Having emergency funds can help you cover costs such as:

  • Sewage backups, ground seepage, and other water damage 
  • Electrical issues
  • Appliances when they break, such as your water heater, refrigerator, stove, etc.
  • Mold & Fungus

Think of your emergency fund as a way to protect you against all the small common problems your home will have, like if there’s a problem with your plumbing, electric, or appliances.

This fund won’t cover the big stuff though, that’s what homeowners insurance is for. You want to be sure you understand what your homeowner’s insurance policy covers so you know what expenses you may have to cover if necessary.

For instance, flood insurance may not be required or included in your policy, so you may need to know if it would be worth purchasing additional insurance or not. 

Of course, being a homeowner comes with many perks, and it’s great being able to make your decisions when it comes to your home. But that doesn’t mean homeownership is a walk-in-the-park, either.

Here are a few pros & cons to consider prior to purchasing your home:

Pro: Good Investment & Build Equity

Unlike renting, owning your home is a good investment. When you rent, you never have the opportunity to get any of your hard-earned money back. However, when you own your home, you have the potential to build equity and eventually own it free and clear!

You can tap into your equity if needed for financial needs or sell your home for a profit if the market is good and you’re looking to move.

Pro: Tax Deductions

One pro of being a homeowner is the possible tax deductions you can claim. Homeowners may deduct the interest paid on a loan that’s used to buy, build, or repair their home.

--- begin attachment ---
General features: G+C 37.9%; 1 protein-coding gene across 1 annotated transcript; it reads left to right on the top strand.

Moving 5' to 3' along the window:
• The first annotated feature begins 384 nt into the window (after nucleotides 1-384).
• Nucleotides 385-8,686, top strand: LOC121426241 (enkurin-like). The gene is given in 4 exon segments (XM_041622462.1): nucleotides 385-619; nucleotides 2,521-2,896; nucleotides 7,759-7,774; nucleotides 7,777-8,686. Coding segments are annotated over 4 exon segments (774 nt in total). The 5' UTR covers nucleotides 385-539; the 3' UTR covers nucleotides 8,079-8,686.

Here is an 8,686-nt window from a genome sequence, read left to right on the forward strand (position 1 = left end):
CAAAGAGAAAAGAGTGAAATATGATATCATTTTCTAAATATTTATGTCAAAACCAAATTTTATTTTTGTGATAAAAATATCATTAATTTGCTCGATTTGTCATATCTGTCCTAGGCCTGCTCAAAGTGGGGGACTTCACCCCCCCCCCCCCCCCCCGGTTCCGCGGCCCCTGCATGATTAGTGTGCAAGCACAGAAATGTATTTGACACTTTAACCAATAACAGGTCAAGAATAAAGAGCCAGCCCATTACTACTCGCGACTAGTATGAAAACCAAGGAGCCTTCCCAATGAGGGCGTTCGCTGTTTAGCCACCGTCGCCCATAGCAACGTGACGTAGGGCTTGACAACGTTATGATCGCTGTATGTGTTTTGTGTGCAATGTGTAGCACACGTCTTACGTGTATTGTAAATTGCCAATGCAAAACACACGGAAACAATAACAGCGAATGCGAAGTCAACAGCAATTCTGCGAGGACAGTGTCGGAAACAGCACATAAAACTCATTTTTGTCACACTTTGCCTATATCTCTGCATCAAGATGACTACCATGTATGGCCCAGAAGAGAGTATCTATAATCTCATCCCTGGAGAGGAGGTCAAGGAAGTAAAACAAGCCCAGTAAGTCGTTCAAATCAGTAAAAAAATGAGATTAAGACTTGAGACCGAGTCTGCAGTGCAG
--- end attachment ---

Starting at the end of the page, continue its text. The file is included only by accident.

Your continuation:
This is called a Mortgage Interest Deduction and means you can deduct all of the interest you paid on your home loan if it’s $750,000 and under. You can also deduct late fees paid on your mortgage loan and prepayment penalties.

Pro: You control home-improvements and other decisions

Being able to make the decisions of your home-improvements, such as painting, decorating, landscaping, and more, is a huge pro of being a homeowner. I love being able to do what I want in my home without having to ask someone permission.

Another pro of being a homeowner is if you are a pet-lover or have pets, you don’t have to worry about paying additional rent or deposits. 

Con: You pay for all repairs and upgrades

Unlike renting, you have to front all of the costs and deal with getting things fixed. Electrical issues, plumbing problems, and more can cost thousands of dollars, so you need to be sure to have an emergency fund account for repairs.  

Con: Large upfront costs

Purchasing a home is expensive and can require large upfront costs such as a down payment, home insurance, and closing costs. Saving money before purchasing your home while paying for a place to live may prove difficult. 

2. Create a homeowners budget